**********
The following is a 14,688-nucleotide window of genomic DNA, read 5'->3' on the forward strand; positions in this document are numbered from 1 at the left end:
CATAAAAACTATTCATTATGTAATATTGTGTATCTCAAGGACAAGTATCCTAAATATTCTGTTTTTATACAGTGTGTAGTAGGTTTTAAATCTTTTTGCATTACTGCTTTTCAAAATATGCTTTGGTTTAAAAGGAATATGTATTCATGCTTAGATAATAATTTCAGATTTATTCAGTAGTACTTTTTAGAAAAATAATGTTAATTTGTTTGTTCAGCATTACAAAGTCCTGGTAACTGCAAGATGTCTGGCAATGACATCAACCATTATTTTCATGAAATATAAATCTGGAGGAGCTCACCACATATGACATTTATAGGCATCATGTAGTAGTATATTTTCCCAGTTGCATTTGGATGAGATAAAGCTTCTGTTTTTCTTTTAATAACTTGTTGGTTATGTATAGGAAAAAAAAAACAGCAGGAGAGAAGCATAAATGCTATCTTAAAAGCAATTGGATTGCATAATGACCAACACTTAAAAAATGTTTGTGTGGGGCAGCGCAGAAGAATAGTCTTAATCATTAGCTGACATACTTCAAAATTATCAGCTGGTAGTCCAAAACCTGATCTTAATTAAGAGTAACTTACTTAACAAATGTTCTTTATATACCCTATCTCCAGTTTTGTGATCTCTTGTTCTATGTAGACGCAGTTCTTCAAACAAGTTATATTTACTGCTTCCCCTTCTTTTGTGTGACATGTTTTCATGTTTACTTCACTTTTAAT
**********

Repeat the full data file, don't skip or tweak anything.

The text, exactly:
The following is a 14,688-nucleotide window of genomic DNA, read 5'->3' on the forward strand; positions in this document are numbered from 1 at the left end:
CATAAAAACTATTCATTATGTAATATTGTGTATCTCAAGGACAAGTATCCTAAATATTCTGTTTTTATACAGTGTGTAGTAGGTTTTAAATCTTTTTGCATTACTGCTTTTCAAAATATGCTTTGGTTTAAAAGGAATATGTATTCATGCTTAGATAATAATTTCAGATTTATTCAGTAGTACTTTTTAGAAAAATAATGTTAATTTGTTTGTTCAGCATTACAAAGTCCTGGTAACTGCAAGATGTCTGGCAATGACATCAACCATTATTTTCATGAAATATAAATCTGGAGGAGCTCACCACATATGACATTTATAGGCATCATGTAGTAGTATATTTTCCCAGTTGCATTTGGATGAGATAAAGCTTCTGTTTTTCTTTTAATAACTTGTTGGTTATGTATAGGAAAAAAAAAACAGCAGGAGAGAAGCATAAATGCTATCTTAAAAGCAATTGGATTGCATAATGACCAACACTTAAAAAATGTTTGTGTGGGGCAGCGCAGAAGAATAGTCTTAATCATTAGCTGACATACTTCAAAATTATCAGCTGGTAGTCCAAAACCTGATCTTAATTAAGAGTAACTTACTTAACAAATGTTCTTTATATACCCTATCTCCAGTTTTGTGATCTCTTGTTCTATGTAGACGCAGTTCTTCAAACAAGTTATATTTACTGCTTCCCCTTCTTTTGTGTGACATGTTTTCATGTTTACTTCACTTTTAAT